Bond issues. Some districts rely on bond issues to fund their growing career tech programs. The North Clackamas School District has the largest CTE center in Oregon, with 3,400 students. The district’s last bond “put $11 million into facility improvements,” says Karen Phillips, principal of the district’s Sabin Schellenberg Professional Technical Center.

Decisions about launching new career tech programs depend on hiring outlook, the skills needed by local employers and, of course, funding, says Kathy Demarest, supervisor of public information for Delaware’s New Castle County Vocational Technical School District.

The district has a career and technical oversight committee that includes representatives from the state’s Department of Labor, Chamber of Commerce, and economic development offices, as well as school and industry representatives. To determine whether a new career program is viable, committee members pore over labor market predictions and postsecondary opportunities, and look into whether students can earn industry credentials or be hired right out of high school.

In some cases, a new field warrants a new program; other times, it can become part of an existing curriculum. Last year, New Castle school leaders reviewed potential programs in building automation systems and surgical technology.

Building automation—the networking of electronic devices that control climate, security and lighting—became a stand-alone course because it didn’t fit with existing HVAC or electrical programs, Demarest says. But the district decided to make surgical technology a strand of its allied health field for students studying to become hospital and medical technicians.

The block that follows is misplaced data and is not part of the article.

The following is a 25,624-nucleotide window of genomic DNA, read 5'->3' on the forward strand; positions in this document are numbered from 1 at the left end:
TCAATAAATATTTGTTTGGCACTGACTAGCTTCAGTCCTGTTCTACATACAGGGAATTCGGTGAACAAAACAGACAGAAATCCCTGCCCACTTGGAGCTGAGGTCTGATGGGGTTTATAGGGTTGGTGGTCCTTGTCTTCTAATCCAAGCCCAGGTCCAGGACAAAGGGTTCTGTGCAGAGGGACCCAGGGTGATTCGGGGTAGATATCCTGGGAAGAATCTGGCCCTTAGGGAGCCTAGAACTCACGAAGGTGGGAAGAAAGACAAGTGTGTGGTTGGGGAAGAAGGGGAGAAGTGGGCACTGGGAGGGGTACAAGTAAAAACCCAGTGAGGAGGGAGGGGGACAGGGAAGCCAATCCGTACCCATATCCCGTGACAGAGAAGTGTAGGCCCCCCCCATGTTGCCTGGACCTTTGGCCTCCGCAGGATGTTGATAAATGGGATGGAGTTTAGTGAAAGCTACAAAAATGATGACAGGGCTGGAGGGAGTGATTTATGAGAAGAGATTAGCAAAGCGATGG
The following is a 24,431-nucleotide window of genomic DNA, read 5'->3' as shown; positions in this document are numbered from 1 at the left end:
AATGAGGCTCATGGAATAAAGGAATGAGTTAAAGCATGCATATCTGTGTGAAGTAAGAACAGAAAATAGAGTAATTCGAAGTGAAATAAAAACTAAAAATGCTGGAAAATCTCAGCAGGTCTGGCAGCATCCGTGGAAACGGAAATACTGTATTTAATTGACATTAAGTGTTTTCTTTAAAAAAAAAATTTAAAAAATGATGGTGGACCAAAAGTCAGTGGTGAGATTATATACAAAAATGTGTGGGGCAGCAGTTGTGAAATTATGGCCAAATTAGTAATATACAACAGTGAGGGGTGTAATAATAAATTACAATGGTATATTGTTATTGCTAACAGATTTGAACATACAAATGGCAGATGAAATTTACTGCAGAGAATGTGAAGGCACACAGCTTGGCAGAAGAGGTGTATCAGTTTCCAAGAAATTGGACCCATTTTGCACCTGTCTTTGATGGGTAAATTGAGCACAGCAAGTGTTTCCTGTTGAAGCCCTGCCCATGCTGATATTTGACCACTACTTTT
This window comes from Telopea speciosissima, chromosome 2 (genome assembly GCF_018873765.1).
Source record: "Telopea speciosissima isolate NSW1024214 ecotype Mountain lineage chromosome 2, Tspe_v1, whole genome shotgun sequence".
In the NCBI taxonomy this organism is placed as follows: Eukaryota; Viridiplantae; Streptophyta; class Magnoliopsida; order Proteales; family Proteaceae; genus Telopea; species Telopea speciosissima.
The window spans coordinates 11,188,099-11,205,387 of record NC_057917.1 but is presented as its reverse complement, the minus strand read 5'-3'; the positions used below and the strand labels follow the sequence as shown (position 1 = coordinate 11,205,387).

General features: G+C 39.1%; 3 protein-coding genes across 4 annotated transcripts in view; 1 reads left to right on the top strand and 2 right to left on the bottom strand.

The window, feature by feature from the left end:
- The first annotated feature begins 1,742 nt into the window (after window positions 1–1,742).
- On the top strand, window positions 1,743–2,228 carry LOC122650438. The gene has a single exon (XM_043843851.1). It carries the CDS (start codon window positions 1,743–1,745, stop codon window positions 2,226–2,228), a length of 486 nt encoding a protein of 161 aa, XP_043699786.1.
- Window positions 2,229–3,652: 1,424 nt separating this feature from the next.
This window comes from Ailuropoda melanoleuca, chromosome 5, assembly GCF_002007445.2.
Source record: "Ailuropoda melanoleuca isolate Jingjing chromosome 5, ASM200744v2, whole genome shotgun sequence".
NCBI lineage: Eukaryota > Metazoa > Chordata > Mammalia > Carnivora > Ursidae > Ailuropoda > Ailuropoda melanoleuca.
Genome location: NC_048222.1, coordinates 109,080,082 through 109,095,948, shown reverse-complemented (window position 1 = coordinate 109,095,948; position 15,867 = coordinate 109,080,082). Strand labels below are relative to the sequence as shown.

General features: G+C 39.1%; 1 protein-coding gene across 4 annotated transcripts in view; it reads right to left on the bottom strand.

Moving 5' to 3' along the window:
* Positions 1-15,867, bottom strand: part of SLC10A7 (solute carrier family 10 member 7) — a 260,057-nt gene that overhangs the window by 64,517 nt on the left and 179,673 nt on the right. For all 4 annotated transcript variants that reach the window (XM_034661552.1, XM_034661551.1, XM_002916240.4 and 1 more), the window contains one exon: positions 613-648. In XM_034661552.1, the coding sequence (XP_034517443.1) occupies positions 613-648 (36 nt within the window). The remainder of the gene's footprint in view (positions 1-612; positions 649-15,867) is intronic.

And last year in Woodside, Del., local government officials alerted leaders at POLYTECH High School that the region needed more emergency medical technicians. In response, this year POLYTECH offered an EMT training course. Fifteen of its graduates are already preparing for the national EMT certification, says POLYTECH Superintendent Deborah Zych, adding that she continues to look for similar opportunities to prepare students to fill needed jobs.

Recently, POLYTECH also implemented dual-enrollment business courses in conjunction with local colleges, including Delaware Tech and Delaware State University. Students can earn advanced credits in high school that can be applied to two- or four-year degrees in accounting, business administration, computer programming, management information systems, office systems and management, and systems design and analysis.

The Building Automation Systems program at Howard High School is unique in Delaware, with 40 business partners who can help students with job shadows and co-op opportunities.

Updating academics

As career tech programs become more advanced, the academics are becoming more rigorous. For instance, to develop robots or computerized building systems, students must have more advanced math and science knowledge than was needed for traditional woodworking or data entry.

At the same time, career tech students must meet the same state and federal testing standards used to measure their counterparts in comprehensive high schools. For example, POLYTECH is also building student writing skills; technical teachers are trained to create writing assignments that relate to students’ career disciplines and are aligned with Common Core.